This guest post by fanartist Betty Anne expands on comments she made to a recent OTW news post regarding Salon’s coverage of fanart. One of the prevailing problems fanartists run into is acceptance of their art by the mainstream art world. Matt Zoller Seitz, writing for Salon.com, attempted to bridge this gap with his article, “The most extraordinary movie fan art.” Unfortunately, the article fell a bit short. Along with focusing exclusively on art created by men and related to movies, the article and slideshow tried too hard to fit fanart neatly into the Modern view of pop art. Fanart is certainly pop art, but “pop art” (as an umbrella term) isn’t limited just to that found in the works of 1950s-1970s America, which is what a lot of the works and artists selected by Seitz resemble. The difficulty in categorizing fanart is that there isn’t even a good definition for most art being created today — labels like “post-post-modern,” “contemporary art,” or “new modern” are just that: labels intended to help people niche themselves. (Artistic genres are generally defined after the art era has passed — otherwise you end up with very old art still being called “avant-garde” or the like.) A particularly problematic segment of Seitz’s article is:

But there’s a thriving subcategory that could be called “amateur professional art”: work that’s created by people with serious aesthetic and technical chops — graphic artists, Web designers, filmmakers or former art students whose day job has nothing to do with movies. The purpose of the second kind of art is much the same as the first: to communicate enthusiasm for, and understanding of, favorite films and filmmakers, and perhaps indulge the fantasy of being the person who’s paid to create the real thing: the posters and teaser sheets and DVD box art and tie-in book covers that you see in the marketplace.

In particular, the use of the term “the real thing” suggests only paid graphic designers in employ of the movie studios are real artists — everyone else is an imitator, or in Seitz’s words, “amateur professional.” Artists, Seitz suggests, are not professional professionals until they are under the heel of a studio or PR head who dictates what their art looks like and conveys. This is the antithesis of fanart. Fanartists create art that conveys their vision and their thoughts about their chosen source medium in their manner. (Yes, there are also plenty of fanartists who are just copying manga covers or screencaps for kicks and to get e-applause from their friends. The article briefly touched on that, in a somewhat disparaging comment: “crude but endearing work that’s personal, private and not intended to impress, much less sell, but merely to amuse.” It is a separate type of fanart, not something less worthy, as the Salon article insinuates.) On a broad spectrum, fanart falls into four major categories. These categories can overlap (but don’t have to) and have further nuances within them, just as any other broad category of art does. By exploring within these categories, it is possible to see that fanart really covers any and all of the range of other types of art. Art That Fleshes Out the Unseen Fanart allows many artists the opportunity to flesh out existing narratives. No story, completed or otherwise, can ever give every detail a fan may want or think of. This is where fanartists frequently step in and fill the gaps. Meliza (taichikun14) fleshed out the original story of Dragon Ball Z with an image that fits directly into both the style and the narrative of the series. This is one of those special family moments that are frequently left out of shonen (boy-oriented) series to keep the focus on the good vs. evil action dynamic. By working with simple scenes such as this one, fanartists bring attention back to the understated interactions of characters and their stories. Other works in this category include:

Art That Explores “What If” In some cases, a fan just isn’t satisfied with what the canon of a given story provides. Problematic storytelling issues, such as sexism, can arise, or the original storyteller might have a weak grasp on a concept the fanartist knows well. In other cases, the story might be left hanging, the story could take unexpected turns, or — in the case of The Dark Knight‘s Heath Ledger — tragedy can strike and interrupt a story. Perhaps a fanartist just has a different vision of the characters or plot. Some artists wonder about how the narrative would be if one or more of the characters were gay. In these instances, art becomes a venue for exploring “what if” something were different. The Joker and Harley Quinn have been a staple couple of the Batman fandom nearly since Harley’s creation as a character. It’s no wonder, then, that many fans were disappointed to discover that Harley didn’t have a role in The Dark Knight. This impact was only deepened when Heath Ledger passed away suddenly, leaving the movie franchise not only without a successful Joker, but without any hope of ever seeing that Joker with a Harley Quinn of his own in the future. This is another place where fans such as Brianna Garcia (bri-chan) step in. Garcia’s art speculates on story/continues the universe of The Dark Knight, both by direct art and by pairing the art with fanfiction that fulfills the same purpose. Other examples of art that tackle the “what ifs” of their fandoms include:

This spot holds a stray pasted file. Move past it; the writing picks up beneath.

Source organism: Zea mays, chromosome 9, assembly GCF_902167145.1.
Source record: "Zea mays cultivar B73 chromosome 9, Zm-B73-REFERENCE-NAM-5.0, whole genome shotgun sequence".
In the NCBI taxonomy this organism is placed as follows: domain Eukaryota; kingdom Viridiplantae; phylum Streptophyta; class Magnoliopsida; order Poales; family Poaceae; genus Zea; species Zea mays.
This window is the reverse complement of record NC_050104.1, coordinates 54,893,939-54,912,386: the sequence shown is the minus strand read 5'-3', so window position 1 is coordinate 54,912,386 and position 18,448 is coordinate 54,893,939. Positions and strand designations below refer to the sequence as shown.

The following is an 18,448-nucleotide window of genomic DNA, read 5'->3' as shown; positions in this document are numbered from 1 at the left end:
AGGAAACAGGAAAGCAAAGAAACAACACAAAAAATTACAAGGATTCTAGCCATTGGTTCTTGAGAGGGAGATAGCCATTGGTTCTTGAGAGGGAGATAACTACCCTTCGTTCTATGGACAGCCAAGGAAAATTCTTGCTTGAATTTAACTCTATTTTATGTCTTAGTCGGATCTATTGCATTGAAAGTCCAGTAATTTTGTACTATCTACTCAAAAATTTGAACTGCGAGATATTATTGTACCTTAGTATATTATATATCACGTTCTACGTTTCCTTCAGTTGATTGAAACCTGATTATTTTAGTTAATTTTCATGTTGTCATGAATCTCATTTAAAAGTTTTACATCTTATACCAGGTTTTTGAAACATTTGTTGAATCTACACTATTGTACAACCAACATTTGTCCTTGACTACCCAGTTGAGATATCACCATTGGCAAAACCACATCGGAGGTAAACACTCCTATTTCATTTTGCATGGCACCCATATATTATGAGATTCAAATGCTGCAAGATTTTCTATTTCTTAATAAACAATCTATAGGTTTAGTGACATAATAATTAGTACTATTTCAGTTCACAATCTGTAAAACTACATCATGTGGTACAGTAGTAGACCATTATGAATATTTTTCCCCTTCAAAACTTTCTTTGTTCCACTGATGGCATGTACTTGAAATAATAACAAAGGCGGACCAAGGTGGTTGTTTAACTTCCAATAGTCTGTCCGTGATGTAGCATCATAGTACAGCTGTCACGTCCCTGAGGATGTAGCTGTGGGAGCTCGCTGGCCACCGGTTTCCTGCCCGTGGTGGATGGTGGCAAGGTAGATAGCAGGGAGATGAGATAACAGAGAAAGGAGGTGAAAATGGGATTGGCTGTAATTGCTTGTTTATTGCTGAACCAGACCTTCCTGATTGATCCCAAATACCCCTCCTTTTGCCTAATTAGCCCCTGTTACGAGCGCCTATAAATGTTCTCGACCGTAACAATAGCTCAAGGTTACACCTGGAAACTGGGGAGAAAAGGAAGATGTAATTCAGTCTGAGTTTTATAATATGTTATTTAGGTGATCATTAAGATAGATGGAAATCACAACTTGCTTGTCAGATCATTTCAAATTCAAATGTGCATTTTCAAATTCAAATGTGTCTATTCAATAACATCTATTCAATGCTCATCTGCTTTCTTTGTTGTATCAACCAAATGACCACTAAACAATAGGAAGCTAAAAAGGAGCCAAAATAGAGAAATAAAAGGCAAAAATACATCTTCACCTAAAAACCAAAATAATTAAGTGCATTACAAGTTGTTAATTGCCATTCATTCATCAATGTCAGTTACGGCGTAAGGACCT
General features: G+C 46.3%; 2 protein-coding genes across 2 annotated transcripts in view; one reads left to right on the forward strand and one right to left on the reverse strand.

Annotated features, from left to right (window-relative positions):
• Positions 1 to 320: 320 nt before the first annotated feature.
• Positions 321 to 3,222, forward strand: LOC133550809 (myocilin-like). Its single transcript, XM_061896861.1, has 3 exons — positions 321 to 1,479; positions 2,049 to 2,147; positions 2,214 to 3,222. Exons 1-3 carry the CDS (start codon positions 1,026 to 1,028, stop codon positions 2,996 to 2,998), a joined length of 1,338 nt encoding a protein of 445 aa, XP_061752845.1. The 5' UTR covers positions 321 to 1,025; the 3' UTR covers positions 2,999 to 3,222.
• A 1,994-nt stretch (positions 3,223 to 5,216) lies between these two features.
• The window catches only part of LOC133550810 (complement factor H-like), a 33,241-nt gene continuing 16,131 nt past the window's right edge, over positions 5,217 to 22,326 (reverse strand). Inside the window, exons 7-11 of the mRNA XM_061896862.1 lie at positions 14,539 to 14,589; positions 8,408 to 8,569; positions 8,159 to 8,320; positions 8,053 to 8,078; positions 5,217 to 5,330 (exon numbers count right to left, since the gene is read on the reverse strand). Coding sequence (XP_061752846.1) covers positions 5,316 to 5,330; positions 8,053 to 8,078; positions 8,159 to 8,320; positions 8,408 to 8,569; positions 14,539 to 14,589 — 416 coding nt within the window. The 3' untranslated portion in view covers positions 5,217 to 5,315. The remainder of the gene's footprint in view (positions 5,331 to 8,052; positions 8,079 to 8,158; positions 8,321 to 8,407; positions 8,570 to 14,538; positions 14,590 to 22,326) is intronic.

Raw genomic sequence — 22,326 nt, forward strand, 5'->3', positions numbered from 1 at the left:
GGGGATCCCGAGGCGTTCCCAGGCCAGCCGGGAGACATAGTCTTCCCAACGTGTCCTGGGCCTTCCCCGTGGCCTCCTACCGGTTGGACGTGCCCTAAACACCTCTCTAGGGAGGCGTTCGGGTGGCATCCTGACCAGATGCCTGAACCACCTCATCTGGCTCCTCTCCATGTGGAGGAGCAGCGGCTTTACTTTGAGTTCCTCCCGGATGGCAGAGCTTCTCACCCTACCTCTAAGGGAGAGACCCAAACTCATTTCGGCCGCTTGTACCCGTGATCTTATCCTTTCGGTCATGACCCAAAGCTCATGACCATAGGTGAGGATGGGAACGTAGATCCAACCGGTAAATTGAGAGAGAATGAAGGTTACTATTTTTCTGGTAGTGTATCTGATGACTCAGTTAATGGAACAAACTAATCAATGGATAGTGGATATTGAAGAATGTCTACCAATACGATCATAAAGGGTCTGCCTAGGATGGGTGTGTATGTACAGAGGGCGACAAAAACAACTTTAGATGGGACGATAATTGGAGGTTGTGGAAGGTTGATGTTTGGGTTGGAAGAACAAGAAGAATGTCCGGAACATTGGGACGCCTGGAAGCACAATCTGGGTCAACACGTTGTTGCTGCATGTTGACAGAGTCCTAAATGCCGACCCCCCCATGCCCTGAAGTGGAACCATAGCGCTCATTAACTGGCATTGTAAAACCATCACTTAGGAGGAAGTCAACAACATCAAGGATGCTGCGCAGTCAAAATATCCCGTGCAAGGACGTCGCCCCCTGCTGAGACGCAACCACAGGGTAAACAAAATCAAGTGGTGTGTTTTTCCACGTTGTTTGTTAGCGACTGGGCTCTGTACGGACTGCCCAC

Art That is Eye Candy Aesthetic appeal has long been a driving factor in the production of art, and even among art that carries an inner meaning for the artist, many works are admired solely for their exterior beauty. These works function to entertain viewers and bring a sense of life, vitality and decoration to the world. Among eye candy art, the classic pinup is probably the most famous of the modern era. Fanartists also work in this genre of art, as demonstrated by Ty Romsa’s (Overlander) art that pleases the “male gaze” with a classic female pinup of Wonder Woman. Wonder Woman has long been a staple of this type of art, and Romsa’s work incorporates the contemporary medium of digital painting to convey it to a wired audience. Other samples of aesthetically-oriented art include:

Art That Keeps Context But Changes Styles A challenge many fanartists undertake is conveying popular characters and narratives in their own style. This pairs the struggle all artists go through — finding one’s self in art — with the need to communicate the fandom effectively. Li Kovacs (Pikmin Link) is well-known in the Legend of Zelda fandom for bringing the game franchise to life through cosplay and photography. This type of art breathes new and exciting dimensions into a fandom, both for the artist and the viewer. Other art forms that pursue this end include:

Once fanart is recognized as a legitimate form of art, it is not difficult at all to discover the true range fanart covers. Individuals from hugely diverse backgrounds all over the world become fanartists, and many of them produce large bodies of fanart over the course of their careers. Even a basic search for the word “fanart” on Google produces thousands of hits for fanart collectives and archives as well as individual images. Being an artist has never been primarily about making money or creating commercial products; it has always been first and foremost about the artist’s vision and the passion for art. Fanartists incorporate their passion for their fandom(s) into that drive toward art to produce unique creations of their own.